Articles, Dentistry

Pendulum swings

It was 55 years ago that I was applying to dental schools for admission. I tell you this not to reminisce about the 'good old days' but to give a sense of perspective about how decisions made in one's teens can affect the rest of our lives.

This week dental schools were notified that there would be a 10% cut in student intake this autumn. Those starting in 2014 could be retiring in 2060, one hundred years after I started as an undergraduate. Decisions made now can have long lasting effects.

When ‘the powers that be’ decide on how many students to train they, are trying to estimate how many dentists will be needed to meet demand many years ahead. When I was a student more dentists were needed because people wanted teeth saved, not extracted. They opened a new dental school in Cardiff to meet demand. In addition many young dentists came from Australia, South Africa and Ireland to swell the ranks.

By the time I had been qualified for 25 years, oral health, in terms of caries at least, was improving. So they reckoned they did not need so many dentists and three dental schools were closed, one in Edinburgh and two in London, the Royal and University College. By then we were seeing many more from the European Union thanks to freedom of movement.

By the time I had retired the pendulum had swung the other way. Access to NHS dentistry was the problem and two new schools were built, in Devon/Cornwall and Lancashire, as well as encouraging more immigration.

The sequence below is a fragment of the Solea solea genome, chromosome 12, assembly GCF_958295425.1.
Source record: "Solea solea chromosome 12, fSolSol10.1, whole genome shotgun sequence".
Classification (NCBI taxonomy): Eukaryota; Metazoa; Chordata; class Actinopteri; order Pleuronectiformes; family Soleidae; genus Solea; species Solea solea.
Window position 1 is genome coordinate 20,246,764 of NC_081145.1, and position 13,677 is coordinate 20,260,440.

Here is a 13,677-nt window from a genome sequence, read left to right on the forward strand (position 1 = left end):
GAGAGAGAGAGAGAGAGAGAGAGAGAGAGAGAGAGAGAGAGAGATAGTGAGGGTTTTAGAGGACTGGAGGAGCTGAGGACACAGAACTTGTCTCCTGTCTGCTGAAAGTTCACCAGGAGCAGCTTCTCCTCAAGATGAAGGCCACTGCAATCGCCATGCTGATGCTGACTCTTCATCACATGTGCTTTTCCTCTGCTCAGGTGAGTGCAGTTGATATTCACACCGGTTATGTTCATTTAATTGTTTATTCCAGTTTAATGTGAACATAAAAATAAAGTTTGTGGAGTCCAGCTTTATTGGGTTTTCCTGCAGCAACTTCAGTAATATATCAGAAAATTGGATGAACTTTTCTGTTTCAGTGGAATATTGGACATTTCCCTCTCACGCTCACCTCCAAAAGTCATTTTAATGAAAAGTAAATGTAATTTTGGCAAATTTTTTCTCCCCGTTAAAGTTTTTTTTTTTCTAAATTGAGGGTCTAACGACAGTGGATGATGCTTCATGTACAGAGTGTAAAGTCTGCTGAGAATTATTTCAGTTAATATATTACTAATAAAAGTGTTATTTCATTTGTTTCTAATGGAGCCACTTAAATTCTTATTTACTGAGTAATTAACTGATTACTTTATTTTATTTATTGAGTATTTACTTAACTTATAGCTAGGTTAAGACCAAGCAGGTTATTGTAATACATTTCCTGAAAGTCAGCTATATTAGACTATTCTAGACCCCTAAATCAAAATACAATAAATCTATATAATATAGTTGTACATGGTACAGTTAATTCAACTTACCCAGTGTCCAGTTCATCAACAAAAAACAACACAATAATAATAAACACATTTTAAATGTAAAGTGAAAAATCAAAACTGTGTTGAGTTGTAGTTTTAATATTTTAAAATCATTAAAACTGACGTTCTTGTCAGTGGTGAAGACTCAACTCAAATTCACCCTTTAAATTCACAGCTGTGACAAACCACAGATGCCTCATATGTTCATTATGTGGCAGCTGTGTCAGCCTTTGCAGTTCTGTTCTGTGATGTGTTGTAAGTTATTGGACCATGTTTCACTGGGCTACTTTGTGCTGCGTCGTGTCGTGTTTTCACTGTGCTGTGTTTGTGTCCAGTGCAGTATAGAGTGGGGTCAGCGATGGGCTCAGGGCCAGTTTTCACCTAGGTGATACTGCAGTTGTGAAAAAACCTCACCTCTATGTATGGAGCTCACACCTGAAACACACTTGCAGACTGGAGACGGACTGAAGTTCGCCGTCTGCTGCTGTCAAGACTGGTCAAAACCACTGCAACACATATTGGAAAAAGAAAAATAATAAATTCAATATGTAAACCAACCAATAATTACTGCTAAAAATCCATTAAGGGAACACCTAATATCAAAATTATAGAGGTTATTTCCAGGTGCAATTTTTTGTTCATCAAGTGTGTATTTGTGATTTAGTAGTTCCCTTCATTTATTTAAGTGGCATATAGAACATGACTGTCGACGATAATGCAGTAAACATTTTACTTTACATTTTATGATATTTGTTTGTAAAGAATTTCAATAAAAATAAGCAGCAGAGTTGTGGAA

Now we have under-employed dentists in some places so the shutters are going up again. We also have uncontrolled immigration from the EU and hygienists/therapists who can do many of the tasks which were formerly the domain only of dentists. Estimating demand in five years time is a hopeless task, let alone what demand will be in 50 years time.

We also need to ask why the taxpayer should pay the lion's share of the costs of training dentists. Is it to provide sufficient dentists to staff NHS dentistry? Or maybe to enable dentists to set up in private practice? If the latter, shouldn't they pay for their own training? Before the last election the Conservatives were saying that newly qualified dentists should be made to work in the NHS for a time.

No I have no glib answers. I have seen too many swings of the pendulum. But I return to my original point. The decision to reduce student intake numbers this year could have an affect well into the reign of King George VII.

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